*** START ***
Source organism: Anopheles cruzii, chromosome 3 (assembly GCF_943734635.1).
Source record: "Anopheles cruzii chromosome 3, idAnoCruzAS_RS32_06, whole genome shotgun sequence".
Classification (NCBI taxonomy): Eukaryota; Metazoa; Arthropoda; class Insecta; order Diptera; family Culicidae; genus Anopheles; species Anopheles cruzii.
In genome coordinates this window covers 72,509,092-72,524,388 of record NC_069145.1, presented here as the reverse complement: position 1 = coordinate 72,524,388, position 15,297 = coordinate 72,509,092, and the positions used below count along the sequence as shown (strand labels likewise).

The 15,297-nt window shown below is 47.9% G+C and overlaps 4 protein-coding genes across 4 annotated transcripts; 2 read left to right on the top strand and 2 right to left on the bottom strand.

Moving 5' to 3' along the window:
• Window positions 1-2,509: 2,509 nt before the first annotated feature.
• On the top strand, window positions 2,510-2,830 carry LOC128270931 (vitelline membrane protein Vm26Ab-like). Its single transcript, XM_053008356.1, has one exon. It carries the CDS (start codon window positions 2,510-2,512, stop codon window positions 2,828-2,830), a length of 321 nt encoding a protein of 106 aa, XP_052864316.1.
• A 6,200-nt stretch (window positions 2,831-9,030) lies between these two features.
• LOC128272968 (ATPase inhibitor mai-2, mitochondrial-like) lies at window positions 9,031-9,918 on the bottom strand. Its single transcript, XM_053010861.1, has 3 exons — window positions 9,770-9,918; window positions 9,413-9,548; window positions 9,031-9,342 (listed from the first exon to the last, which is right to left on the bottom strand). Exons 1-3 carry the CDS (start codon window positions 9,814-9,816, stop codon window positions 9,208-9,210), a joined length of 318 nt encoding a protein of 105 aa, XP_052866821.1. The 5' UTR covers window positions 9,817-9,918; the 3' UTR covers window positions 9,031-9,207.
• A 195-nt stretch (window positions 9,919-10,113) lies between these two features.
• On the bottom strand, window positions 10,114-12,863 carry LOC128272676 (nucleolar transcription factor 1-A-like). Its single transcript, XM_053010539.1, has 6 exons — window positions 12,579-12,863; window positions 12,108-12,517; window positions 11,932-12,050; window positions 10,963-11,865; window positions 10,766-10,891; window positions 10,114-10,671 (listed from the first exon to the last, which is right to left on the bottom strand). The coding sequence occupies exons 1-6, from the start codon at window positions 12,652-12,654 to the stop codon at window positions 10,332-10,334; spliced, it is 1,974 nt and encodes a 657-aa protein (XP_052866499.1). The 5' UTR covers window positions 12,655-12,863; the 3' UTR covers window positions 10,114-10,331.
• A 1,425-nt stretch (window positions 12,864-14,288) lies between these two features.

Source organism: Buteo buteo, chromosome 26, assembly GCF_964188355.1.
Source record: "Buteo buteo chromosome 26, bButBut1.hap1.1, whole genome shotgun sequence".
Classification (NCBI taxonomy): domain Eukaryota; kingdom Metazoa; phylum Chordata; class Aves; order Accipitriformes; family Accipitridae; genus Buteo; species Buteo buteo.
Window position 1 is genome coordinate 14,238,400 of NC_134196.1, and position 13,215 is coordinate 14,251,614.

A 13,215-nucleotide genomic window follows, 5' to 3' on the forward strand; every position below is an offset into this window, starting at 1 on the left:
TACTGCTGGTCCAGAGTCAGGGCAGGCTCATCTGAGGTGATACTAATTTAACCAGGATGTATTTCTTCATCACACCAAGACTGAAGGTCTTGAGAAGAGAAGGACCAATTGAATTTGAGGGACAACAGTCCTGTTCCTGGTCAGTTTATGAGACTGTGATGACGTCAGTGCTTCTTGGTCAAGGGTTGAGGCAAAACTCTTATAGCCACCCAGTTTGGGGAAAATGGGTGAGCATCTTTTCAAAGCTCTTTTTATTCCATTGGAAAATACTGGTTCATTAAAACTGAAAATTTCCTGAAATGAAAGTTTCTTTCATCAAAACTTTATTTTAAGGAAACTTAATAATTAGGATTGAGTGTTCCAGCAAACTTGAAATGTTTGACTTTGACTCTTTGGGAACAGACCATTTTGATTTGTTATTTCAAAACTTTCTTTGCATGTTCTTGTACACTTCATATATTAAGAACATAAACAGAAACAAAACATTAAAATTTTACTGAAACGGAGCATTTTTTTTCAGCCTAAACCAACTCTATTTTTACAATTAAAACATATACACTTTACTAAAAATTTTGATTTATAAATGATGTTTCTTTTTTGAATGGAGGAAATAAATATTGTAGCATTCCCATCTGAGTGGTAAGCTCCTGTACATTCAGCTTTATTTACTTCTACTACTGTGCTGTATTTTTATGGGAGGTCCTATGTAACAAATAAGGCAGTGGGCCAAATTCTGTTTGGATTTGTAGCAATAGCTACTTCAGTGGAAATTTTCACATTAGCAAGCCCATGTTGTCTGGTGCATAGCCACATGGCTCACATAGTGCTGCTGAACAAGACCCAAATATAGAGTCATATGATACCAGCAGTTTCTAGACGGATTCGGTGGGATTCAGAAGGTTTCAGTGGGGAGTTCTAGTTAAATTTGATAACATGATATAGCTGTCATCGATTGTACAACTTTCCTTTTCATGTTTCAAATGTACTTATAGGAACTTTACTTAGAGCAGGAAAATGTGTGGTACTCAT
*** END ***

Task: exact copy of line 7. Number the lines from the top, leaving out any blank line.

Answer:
• Window positions 1-2,509: 2,509 nt before the first annotated feature.